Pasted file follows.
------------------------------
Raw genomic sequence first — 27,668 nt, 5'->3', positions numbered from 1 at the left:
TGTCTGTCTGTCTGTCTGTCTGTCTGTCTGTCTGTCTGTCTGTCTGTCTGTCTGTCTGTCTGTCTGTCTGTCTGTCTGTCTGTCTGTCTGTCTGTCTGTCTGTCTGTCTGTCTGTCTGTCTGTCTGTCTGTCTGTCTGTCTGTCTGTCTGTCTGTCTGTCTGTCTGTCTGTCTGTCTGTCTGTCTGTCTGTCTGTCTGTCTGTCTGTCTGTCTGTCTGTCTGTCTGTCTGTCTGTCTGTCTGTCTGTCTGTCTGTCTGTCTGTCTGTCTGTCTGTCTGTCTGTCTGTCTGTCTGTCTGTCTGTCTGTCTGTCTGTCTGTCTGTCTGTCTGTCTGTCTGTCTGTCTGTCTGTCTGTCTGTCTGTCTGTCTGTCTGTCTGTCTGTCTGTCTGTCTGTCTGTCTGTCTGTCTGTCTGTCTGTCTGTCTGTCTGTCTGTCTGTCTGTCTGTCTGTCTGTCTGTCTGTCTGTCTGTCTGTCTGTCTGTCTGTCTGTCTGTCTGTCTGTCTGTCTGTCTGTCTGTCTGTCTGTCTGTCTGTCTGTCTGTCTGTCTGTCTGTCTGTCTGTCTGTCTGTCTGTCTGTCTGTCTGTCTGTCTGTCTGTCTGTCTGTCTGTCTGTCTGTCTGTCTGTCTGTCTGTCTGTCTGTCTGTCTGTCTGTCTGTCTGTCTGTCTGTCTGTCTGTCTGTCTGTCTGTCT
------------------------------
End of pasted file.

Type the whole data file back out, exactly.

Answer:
Raw genomic sequence first — 27,668 nt, 5'->3', positions numbered from 1 at the left:
TGTCTGTCTGTCTGTCTGTCTGTCTGTCTGTCTGTCTGTCTGTCTGTCTGTCTGTCTGTCTGTCTGTCTGTCTGTCTGTCTGTCTGTCTGTCTGTCTGTCTGTCTGTCTGTCTGTCTGTCTGTCTGTCTGTCTGTCTGTCTGTCTGTCTGTCTGTCTGTCTGTCTGTCTGTCTGTCTGTCTGTCTGTCTGTCTGTCTGTCTGTCTGTCTGTCTGTCTGTCTGTCTGTCTGTCTGTCTGTCTGTCTGTCTGTCTGTCTGTCTGTCTGTCTGTCTGTCTGTCTGTCTGTCTGTCTGTCTGTCTGTCTGTCTGTCTGTCTGTCTGTCTGTCTGTCTGTCTGTCTGTCTGTCTGTCTGTCTGTCTGTCTGTCTGTCTGTCTGTCTGTCTGTCTGTCTGTCTGTCTGTCTGTCTGTCTGTCTGTCTGTCTGTCTGTCTGTCTGTCTGTCTGTCTGTCTGTCTGTCTGTCTGTCTGTCTGTCTGTCTGTCTGTCTGTCTGTCTGTCTGTCTGTCTGTCTGTCTGTCTGTCTGTCTGTCTGTCTGTCTGTCTGTCTGTCTGTCTGTCTGTCTGTCTGTCTGTCTGTCTGTCTGTCTGTCTGTCTGTCTGTCTGTCTGTCTGTCTGTCTGTCTGTCTGTCTGTCTGTCTGTCTGTCTGTCTGTCTGTCTGTCTGTCTGTCTGTCTGTCTGTCTGTCTGTCT